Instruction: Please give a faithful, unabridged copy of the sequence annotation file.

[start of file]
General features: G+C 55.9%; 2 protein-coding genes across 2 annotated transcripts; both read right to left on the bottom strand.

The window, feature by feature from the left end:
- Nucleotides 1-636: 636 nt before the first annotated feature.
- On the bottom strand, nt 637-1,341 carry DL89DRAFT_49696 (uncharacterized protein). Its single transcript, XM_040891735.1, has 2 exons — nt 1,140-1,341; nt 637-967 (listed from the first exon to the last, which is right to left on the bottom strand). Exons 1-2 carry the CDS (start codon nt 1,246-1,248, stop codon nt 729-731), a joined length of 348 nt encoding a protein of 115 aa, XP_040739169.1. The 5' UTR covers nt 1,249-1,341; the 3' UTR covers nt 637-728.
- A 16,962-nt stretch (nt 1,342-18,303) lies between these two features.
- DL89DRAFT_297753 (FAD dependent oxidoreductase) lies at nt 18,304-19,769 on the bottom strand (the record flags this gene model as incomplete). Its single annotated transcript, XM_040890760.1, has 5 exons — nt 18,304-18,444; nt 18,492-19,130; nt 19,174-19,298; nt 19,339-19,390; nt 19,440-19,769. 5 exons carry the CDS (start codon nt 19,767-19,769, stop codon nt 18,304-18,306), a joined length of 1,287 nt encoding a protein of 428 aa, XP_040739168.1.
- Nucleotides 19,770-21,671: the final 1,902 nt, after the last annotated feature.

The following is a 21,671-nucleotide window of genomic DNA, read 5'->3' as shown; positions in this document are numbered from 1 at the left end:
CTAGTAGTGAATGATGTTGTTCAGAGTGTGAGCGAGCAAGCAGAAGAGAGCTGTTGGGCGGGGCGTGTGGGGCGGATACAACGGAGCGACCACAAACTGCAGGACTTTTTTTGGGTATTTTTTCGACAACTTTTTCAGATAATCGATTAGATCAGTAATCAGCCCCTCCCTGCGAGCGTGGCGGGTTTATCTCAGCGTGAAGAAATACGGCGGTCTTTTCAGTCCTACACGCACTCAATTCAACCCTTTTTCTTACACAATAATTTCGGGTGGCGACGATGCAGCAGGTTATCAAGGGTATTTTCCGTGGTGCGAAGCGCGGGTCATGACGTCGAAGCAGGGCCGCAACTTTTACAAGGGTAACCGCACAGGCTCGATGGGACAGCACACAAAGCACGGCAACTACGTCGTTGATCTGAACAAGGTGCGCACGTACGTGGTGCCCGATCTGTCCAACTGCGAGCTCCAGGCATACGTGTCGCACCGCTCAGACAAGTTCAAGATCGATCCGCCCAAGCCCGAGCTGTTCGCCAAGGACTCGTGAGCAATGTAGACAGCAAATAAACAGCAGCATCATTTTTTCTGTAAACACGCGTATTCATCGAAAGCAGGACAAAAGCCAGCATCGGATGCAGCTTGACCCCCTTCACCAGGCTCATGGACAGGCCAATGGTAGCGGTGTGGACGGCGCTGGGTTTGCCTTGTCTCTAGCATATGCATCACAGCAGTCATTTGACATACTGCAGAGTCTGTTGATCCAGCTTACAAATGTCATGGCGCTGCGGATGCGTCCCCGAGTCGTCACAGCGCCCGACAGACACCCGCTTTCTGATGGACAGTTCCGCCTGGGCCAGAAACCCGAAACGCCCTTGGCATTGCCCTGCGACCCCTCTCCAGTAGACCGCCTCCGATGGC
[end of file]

General features: G+C 55.9%; 2 protein-coding genes across 2 annotated transcripts; both read right to left on the bottom strand.

The window, feature by feature from the left end:
- Nucleotides 1-636: 636 nt before the first annotated feature.
- On the bottom strand, nt 637-1,341 carry DL89DRAFT_49696 (uncharacterized protein). Its single transcript, XM_040891735.1, has 2 exons — nt 1,140-1,341; nt 637-967 (listed from the first exon to the last, which is right to left on the bottom strand). Exons 1-2 carry the CDS (start codon nt 1,246-1,248, stop codon nt 729-731), a joined length of 348 nt encoding a protein of 115 aa, XP_040739169.1. The 5' UTR covers nt 1,249-1,341; the 3' UTR covers nt 637-728.
- A 16,962-nt stretch (nt 1,342-18,303) lies between these two features.
- DL89DRAFT_297753 (FAD dependent oxidoreductase) lies at nt 18,304-19,769 on the bottom strand (the record flags this gene model as incomplete). Its single annotated transcript, XM_040890760.1, has 5 exons — nt 18,304-18,444; nt 18,492-19,130; nt 19,174-19,298; nt 19,339-19,390; nt 19,440-19,769. 5 exons carry the CDS (start codon nt 19,767-19,769, stop codon nt 18,304-18,306), a joined length of 1,287 nt encoding a protein of 428 aa, XP_040739168.1.
- Nucleotides 19,770-21,671: the final 1,902 nt, after the last annotated feature.

The following is a 21,671-nucleotide window of genomic DNA, read 5'->3' as shown; positions in this document are numbered from 1 at the left end:
CTAGTAGTGAATGATGTTGTTCAGAGTGTGAGCGAGCAAGCAGAAGAGAGCTGTTGGGCGGGGCGTGTGGGGCGGATACAACGGAGCGACCACAAACTGCAGGACTTTTTTTGGGTATTTTTTCGACAACTTTTTCAGATAATCGATTAGATCAGTAATCAGCCCCTCCCTGCGAGCGTGGCGGGTTTATCTCAGCGTGAAGAAATACGGCGGTCTTTTCAGTCCTACACGCACTCAATTCAACCCTTTTTCTTACACAATAATTTCGGGTGGCGACGATGCAGCAGGTTATCAAGGGTATTTTCCGTGGTGCGAAGCGCGGGTCATGACGTCGAAGCAGGGCCGCAACTTTTACAAGGGTAACCGCACAGGCTCGATGGGACAGCACACAAAGCACGGCAACTACGTCGTTGATCTGAACAAGGTGCGCACGTACGTGGTGCCCGATCTGTCCAACTGCGAGCTCCAGGCATACGTGTCGCACCGCTCAGACAAGTTCAAGATCGATCCGCCCAAGCCCGAGCTGTTCGCCAAGGACTCGTGAGCAATGTAGACAGCAAATAAACAGCAGCATCATTTTTTCTGTAAACACGCGTATTCATCGAAAGCAGGACAAAAGCCAGCATCGGATGCAGCTTGACCCCCTTCACCAGGCTCATGGACAGGCCAATGGTAGCGGTGTGGACGGCGCTGGGTTTGCCTTGTCTCTAGCATATGCATCACAGCAGTCATTTGACATACTGCAGAGTCTGTTGATCCAGCTTACAAATGTCATGGCGCTGCGGATGCGTCCCCGAGTCGTCACAGCGCCCGACAGACACCCGCTTTCTGATGGACAGTTCCGCCTGGGCCAGAAACCCGAAACGCCCTTGGCATTGCCCTGCGACCCCTCTCCAGTAGACCGCCTCCGATGGC